Aspirin, also known as acetylsalicylic acid (ASA), has been widely used in the treatment of pain, fever, and inflammation. Aspirin has been shown to be a potential agent for cancer chemoprevention, especially in colorectal cancer [14, 15], by inducing cancer cell apoptosis and inhibiting cell proliferation [16, 17]. Recently, aspirin has attracted strong attention for its effect on metastasis inhibition [18-21] and chemotherapy sensitivity improvement [22, 23]. Moreover, aspirin inhibits cancer cells proliferation and induces cancer cell apoptosis by preventing NF-κB activation [24, 25], interfering with ERK pathway  and inhibiting Wnt/β-catenin pathway . However, the mechanism underlying the anti-CSCs effects of aspirin remains unknown.
NANOG serves as a key regulator in both embryonic and cancer stem cells . Overexpression of NANOG is associated with poor prognosis in several malignancies, including breast, colorectal and ovarian cancer [29-31]. An epidemiological study indicated that NANOG protein may be an independent biomarker for poor prognosis of colorectal cancer . NANOG was reported to play a critical role in CRC stemness maintenance. Consistently, gene depletion of NANOG in colorectal cancer cell lines attenuates spheres formation ability and hampered tumorigenicity . Conversely, overexpression of NANOG in colorectal cancer cells resulted in an increase in clonogenic potential and tumor formation in xenograft models .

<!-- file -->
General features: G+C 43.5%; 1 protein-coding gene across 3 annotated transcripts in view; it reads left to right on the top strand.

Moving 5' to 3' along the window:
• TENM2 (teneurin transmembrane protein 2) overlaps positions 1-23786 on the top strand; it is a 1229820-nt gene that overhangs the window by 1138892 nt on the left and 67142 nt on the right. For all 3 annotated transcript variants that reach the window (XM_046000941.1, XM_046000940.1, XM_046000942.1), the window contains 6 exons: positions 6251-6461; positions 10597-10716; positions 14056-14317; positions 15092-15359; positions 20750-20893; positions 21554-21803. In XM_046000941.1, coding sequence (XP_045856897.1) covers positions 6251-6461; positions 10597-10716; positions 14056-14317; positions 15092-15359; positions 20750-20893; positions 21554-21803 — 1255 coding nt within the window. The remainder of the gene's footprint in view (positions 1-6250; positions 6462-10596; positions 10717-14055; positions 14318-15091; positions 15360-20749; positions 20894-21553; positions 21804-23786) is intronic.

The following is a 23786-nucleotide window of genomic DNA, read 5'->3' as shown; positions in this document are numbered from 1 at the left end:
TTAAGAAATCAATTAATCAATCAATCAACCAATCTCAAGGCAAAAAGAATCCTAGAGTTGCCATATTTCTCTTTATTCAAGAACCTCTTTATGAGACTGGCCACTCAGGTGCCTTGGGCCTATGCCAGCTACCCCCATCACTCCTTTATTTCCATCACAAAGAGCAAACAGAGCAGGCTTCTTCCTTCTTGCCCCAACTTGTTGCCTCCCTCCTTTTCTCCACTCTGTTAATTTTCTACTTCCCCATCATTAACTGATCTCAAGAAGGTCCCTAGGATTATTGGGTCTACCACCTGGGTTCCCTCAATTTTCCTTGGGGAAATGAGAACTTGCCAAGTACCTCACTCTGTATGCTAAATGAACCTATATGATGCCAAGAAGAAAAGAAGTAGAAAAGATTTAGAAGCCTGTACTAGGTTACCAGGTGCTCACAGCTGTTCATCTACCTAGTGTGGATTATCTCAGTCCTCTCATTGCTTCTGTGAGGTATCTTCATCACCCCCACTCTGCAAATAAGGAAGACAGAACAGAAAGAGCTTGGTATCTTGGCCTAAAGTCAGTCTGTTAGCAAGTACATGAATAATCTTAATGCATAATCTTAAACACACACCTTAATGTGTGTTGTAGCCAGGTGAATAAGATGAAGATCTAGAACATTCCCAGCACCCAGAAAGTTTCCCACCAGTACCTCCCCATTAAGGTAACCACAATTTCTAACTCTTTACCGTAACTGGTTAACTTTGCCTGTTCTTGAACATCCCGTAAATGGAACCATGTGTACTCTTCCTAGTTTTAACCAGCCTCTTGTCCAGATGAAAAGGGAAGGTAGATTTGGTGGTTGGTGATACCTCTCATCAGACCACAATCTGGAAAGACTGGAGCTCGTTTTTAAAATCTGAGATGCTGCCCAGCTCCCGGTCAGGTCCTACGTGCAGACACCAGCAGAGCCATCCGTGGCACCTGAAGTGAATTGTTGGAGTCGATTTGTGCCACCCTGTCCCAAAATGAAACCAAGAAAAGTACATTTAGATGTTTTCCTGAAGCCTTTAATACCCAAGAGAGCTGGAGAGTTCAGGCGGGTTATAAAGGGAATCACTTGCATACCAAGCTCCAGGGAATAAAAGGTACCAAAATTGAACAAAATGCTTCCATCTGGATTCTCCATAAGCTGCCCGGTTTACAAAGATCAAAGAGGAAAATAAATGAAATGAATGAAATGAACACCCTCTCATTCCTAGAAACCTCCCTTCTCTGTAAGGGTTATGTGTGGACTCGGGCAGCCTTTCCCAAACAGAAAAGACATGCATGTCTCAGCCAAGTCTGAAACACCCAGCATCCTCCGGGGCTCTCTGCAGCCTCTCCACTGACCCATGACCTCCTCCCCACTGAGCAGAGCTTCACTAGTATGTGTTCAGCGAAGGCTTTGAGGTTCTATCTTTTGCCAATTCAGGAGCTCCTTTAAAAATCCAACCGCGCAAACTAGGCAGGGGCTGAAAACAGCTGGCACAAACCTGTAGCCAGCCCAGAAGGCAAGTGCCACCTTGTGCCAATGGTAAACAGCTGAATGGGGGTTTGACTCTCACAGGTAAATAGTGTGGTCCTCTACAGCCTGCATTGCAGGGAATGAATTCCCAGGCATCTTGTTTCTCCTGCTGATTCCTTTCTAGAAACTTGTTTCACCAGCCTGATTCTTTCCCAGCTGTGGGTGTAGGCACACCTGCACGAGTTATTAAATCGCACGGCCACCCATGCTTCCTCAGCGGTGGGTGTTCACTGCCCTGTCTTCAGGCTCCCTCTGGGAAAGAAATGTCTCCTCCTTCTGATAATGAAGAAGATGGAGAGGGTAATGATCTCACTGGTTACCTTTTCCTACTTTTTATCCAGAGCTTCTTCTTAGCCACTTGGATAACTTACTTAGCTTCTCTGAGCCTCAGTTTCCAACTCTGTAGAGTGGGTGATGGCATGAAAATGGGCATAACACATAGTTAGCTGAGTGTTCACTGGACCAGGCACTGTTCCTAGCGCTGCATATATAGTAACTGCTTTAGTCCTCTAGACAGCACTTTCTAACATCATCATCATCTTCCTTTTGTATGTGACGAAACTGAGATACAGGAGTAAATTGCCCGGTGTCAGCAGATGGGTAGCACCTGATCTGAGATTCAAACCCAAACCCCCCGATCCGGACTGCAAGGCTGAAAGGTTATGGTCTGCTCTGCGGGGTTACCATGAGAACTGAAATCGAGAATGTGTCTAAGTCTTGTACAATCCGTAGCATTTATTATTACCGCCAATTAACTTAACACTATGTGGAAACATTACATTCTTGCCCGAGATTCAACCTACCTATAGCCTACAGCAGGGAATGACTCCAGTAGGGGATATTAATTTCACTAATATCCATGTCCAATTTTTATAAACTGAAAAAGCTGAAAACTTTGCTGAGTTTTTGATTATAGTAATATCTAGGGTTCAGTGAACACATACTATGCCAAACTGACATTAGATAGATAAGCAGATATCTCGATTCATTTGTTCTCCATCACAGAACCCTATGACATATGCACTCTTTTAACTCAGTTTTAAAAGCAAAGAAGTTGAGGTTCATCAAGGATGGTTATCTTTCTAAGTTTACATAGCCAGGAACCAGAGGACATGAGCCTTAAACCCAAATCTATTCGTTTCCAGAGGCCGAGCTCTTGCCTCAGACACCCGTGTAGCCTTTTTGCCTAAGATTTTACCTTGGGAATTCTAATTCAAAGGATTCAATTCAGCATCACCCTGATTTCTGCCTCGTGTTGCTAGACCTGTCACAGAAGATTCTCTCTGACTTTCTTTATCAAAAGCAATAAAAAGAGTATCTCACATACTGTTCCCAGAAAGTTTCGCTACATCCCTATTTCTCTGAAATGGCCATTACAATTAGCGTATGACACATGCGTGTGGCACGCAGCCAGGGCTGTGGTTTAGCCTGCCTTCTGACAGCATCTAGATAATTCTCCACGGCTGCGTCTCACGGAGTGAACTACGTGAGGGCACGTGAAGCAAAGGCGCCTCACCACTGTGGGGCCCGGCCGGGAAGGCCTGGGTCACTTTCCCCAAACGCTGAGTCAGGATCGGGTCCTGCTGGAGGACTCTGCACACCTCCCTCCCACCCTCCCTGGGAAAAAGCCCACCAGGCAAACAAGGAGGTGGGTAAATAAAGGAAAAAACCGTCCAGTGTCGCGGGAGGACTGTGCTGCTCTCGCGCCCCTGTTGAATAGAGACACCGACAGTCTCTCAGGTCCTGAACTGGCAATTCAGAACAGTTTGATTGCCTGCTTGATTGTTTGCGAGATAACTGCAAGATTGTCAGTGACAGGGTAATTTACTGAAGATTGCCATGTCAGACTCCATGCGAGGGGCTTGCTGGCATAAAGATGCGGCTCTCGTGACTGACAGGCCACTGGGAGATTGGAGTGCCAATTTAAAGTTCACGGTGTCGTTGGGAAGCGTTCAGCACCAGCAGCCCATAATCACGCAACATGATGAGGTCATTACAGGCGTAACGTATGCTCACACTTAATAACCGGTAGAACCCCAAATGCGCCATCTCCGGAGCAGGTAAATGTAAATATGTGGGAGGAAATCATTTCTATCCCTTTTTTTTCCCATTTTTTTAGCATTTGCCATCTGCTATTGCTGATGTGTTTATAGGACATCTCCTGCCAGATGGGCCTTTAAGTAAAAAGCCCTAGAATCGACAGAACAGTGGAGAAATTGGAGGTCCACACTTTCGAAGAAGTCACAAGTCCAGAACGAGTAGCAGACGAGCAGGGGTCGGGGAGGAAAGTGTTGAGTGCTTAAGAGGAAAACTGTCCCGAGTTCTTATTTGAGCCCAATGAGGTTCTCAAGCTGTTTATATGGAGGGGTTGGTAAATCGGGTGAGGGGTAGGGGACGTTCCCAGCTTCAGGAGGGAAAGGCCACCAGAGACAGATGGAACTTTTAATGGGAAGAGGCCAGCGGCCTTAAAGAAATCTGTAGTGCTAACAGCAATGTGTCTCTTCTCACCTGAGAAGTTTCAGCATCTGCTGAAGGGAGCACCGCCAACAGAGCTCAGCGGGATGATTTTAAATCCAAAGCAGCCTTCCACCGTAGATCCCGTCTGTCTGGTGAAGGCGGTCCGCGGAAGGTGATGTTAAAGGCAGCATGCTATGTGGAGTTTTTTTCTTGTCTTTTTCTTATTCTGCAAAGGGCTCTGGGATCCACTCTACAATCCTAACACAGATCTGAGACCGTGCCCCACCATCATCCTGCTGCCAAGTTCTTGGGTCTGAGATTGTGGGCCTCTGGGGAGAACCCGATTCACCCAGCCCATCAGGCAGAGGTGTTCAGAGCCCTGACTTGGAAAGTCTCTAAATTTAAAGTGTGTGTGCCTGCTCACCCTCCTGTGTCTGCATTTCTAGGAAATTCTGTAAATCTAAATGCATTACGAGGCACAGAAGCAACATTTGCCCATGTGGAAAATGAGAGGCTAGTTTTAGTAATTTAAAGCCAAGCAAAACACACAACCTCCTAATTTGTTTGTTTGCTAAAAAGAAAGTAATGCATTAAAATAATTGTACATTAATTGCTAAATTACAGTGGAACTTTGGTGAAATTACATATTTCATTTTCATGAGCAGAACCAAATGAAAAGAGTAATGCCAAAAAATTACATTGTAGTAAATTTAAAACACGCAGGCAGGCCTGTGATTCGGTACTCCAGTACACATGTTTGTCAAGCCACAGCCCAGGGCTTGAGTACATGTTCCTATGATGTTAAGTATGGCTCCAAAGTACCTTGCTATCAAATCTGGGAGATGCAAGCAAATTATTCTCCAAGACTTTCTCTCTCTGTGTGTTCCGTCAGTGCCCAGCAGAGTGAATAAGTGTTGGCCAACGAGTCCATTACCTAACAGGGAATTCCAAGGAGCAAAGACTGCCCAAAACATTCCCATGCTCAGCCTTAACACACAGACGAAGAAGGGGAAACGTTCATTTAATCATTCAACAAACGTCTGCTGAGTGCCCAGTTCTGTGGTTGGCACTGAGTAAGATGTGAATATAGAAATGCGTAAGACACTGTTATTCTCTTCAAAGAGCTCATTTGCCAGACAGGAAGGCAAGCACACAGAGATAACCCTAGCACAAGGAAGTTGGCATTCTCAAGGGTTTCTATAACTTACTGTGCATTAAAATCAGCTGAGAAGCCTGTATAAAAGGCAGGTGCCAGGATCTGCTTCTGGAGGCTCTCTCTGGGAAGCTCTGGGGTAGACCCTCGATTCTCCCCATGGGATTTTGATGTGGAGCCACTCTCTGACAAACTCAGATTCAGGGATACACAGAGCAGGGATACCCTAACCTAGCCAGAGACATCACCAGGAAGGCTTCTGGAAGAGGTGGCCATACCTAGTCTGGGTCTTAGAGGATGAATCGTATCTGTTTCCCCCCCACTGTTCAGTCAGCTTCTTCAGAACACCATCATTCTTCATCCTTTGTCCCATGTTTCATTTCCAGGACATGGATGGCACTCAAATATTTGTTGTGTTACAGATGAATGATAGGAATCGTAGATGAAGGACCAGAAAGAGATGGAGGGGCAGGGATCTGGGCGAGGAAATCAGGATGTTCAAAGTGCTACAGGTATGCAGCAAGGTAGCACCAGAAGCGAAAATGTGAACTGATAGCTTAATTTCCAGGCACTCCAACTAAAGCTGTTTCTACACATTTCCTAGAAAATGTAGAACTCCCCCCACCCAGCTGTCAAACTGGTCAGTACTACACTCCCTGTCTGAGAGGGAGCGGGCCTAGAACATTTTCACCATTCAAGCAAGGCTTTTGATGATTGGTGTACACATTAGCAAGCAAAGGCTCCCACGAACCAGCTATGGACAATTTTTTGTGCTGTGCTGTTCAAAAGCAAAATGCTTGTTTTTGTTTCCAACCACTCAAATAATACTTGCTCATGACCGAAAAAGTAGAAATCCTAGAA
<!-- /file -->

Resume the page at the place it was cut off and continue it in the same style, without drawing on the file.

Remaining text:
There have been some studies on exploring the molecular mechanism for NANOG. An intriguing study demonstrated that depletion of NANOG reduced expression level of cyclinD1 through binding to its promoter region, blocking the cell cycle at G0/G1 phase . In addition, NANOG was shown to promote EMT through its regulation of Slug  and E-cadherin . There is considerable evidence that aspirin modulate the NANOG downstream gene. Furthermore, aspirin was reported to suppress cyclin D1 expression to induce cell cycle arrest at G0/G1 phase . Aspirin impedes p65 translocation and result in down-regulation of Slug and thereby up-regulation of E-cadherin . These findings indicate that aspirin may have some effect on NANOG regulation.
In the present study, we showed that aspirin suppressed colorectal cancer cells viability in vitro and in vivo at tolerable concentration. We demonstrated that aspirin attenuated colorectal CSC properties through repressing NANOG. Moreover, aspirin reduced the stability of NANOG protein. These results indicated that aspirin was a potential agent for cancer treatment by targeting CSCs.